It was near impossible for the local market to keep its head above water yesterday, given the feeble lead from Wall Street.
Anxiety rose over the prospect of faster rate hikes in the United States after the much-anticipated testimony of new Federal Reserve chairman Jerome Powell.
Then there was weak data from the region. China's gauge for manufacturing activity for last month saw its largest drop since 2011, which was attributed to the Chinese New Year holiday, while Japan's industrial production fell at a faster rate in January and India's factory activity slowed to a four-month low in February.
That all conspired to send the Straits Times Index down 22.45 points, or 0.6 per cent, to 3,517.94, leaving the market down 0.5 per cent for the month.
All other major regional bourses witnessed a similar pattern, with the key indices in Japan, China, Hong Kong, South Korea, Australia and Malaysia heading south.
While much of Mr Powell's testimony to Congress was within market expectations, his optimism over the US economy provided a hawkish slant, fanning expectations of more aggressive rate rises.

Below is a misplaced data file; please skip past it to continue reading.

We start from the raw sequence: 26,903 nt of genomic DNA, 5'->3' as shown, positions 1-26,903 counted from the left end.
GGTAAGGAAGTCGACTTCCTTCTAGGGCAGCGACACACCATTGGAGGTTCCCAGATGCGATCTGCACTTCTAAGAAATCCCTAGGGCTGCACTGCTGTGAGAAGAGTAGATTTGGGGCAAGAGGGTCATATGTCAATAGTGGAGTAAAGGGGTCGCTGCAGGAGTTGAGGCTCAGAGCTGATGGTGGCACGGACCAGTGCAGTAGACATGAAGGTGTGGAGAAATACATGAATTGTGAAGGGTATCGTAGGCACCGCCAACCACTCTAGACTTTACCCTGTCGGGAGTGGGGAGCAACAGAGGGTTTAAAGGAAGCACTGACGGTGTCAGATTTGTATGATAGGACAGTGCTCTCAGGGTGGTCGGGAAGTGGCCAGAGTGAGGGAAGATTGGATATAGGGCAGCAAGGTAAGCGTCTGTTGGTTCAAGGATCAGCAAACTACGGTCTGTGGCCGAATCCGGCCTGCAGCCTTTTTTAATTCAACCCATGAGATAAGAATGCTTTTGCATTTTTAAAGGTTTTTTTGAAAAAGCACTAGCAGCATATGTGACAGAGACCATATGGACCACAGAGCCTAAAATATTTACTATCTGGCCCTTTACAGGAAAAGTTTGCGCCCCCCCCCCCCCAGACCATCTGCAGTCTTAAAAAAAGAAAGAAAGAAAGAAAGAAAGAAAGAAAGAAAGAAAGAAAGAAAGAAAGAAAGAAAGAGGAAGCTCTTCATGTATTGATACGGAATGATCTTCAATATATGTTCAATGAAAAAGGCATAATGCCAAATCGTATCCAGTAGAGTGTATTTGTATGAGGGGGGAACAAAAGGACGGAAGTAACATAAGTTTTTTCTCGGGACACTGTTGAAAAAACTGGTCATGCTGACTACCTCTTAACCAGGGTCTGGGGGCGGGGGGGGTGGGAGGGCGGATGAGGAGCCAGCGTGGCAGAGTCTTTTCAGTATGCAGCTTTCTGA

Even so, Maybank FX Research warned against an over-reaction to his testimony: "Inflation is on the uptick but this is in the context of stronger growth outlook.
"The equity sell-off is also unlikely to persist as long as corporate earnings and forward projection remain optimistic."
Focus will now be on the release of the Fed's preferred inflation measure and Mr Powell's testimony to the Senate Banking Committee later today.
Turnover here came in at 2.09 billion shares worth $2.09 billion, with losers outnumbering gainers 293 to 164. Banking stocks once again led the losses with UOB slipping 49 cents to $27.89, while DBS lost 36 cents to $28.70. OCBC dipped 27 cents to $13.06.
Some of the top actives were Genting Singapore, which fell three cents to $1.16 with 69 million shares done, and Hutchison Port Holdings Trust, which inched up 0.5 US cent to 36.5 US cents.
City Developments gained three cents to $12.76 following its fourth-quarter results. Net profit fell 23 per cent while revenue rose by 14 per cent.
Cityneon Holdings shed six cents, or 5.5 per cent, to $1.04.
DBS Group Research has a "buy" rating on the counter following what it deemed was a transformative 2017 with the acquisition of Jurassic World: The Exhibition placing the firm on a stronger and firmer growth path.